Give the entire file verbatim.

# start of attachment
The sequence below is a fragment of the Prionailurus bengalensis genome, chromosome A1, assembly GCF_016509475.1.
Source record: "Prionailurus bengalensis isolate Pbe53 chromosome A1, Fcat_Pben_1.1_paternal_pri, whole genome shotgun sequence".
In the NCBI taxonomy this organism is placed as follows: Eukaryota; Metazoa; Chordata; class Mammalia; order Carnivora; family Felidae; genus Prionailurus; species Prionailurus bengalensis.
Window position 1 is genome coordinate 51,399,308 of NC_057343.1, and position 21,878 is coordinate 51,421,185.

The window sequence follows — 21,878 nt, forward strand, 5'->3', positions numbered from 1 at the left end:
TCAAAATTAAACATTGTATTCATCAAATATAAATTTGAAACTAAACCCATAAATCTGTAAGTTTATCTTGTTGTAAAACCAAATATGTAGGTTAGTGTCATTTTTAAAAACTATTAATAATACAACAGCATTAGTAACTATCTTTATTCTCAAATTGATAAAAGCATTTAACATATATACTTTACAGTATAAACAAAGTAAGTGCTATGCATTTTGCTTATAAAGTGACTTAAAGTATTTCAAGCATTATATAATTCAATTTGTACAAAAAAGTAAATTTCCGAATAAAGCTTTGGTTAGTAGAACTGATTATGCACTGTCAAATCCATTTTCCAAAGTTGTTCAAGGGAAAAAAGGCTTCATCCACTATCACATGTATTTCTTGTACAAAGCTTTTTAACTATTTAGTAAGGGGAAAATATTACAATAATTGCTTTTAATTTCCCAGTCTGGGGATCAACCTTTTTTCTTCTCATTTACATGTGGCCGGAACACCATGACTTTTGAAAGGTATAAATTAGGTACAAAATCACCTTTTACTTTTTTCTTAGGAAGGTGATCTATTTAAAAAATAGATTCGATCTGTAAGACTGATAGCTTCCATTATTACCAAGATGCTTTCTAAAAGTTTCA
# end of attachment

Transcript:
The sequence below is a fragment of the Prionailurus bengalensis genome, chromosome A1, assembly GCF_016509475.1.
Source record: "Prionailurus bengalensis isolate Pbe53 chromosome A1, Fcat_Pben_1.1_paternal_pri, whole genome shotgun sequence".
In the NCBI taxonomy this organism is placed as follows: Eukaryota; Metazoa; Chordata; class Mammalia; order Carnivora; family Felidae; genus Prionailurus; species Prionailurus bengalensis.
Window position 1 is genome coordinate 51,399,308 of NC_057343.1, and position 21,878 is coordinate 51,421,185.

The window sequence follows — 21,878 nt, forward strand, 5'->3', positions numbered from 1 at the left end:
TCAAAATTAAACATTGTATTCATCAAATATAAATTTGAAACTAAACCCATAAATCTGTAAGTTTATCTTGTTGTAAAACCAAATATGTAGGTTAGTGTCATTTTTAAAAACTATTAATAATACAACAGCATTAGTAACTATCTTTATTCTCAAATTGATAAAAGCATTTAACATATATACTTTACAGTATAAACAAAGTAAGTGCTATGCATTTTGCTTATAAAGTGACTTAAAGTATTTCAAGCATTATATAATTCAATTTGTACAAAAAAGTAAATTTCCGAATAAAGCTTTGGTTAGTAGAACTGATTATGCACTGTCAAATCCATTTTCCAAAGTTGTTCAAGGGAAAAAAGGCTTCATCCACTATCACATGTATTTCTTGTACAAAGCTTTTTAACTATTTAGTAAGGGGAAAATATTACAATAATTGCTTTTAATTTCCCAGTCTGGGGATCAACCTTTTTTCTTCTCATTTACATGTGGCCGGAACACCATGACTTTTGAAAGGTATAAATTAGGTACAAAATCACCTTTTACTTTTTTCTTAGGAAGGTGATCTATTTAAAAAATAGATTCGATCTGTAAGACTGATAGCTTCCATTATTACCAAGATGCTTTCTAAAAGTTTCA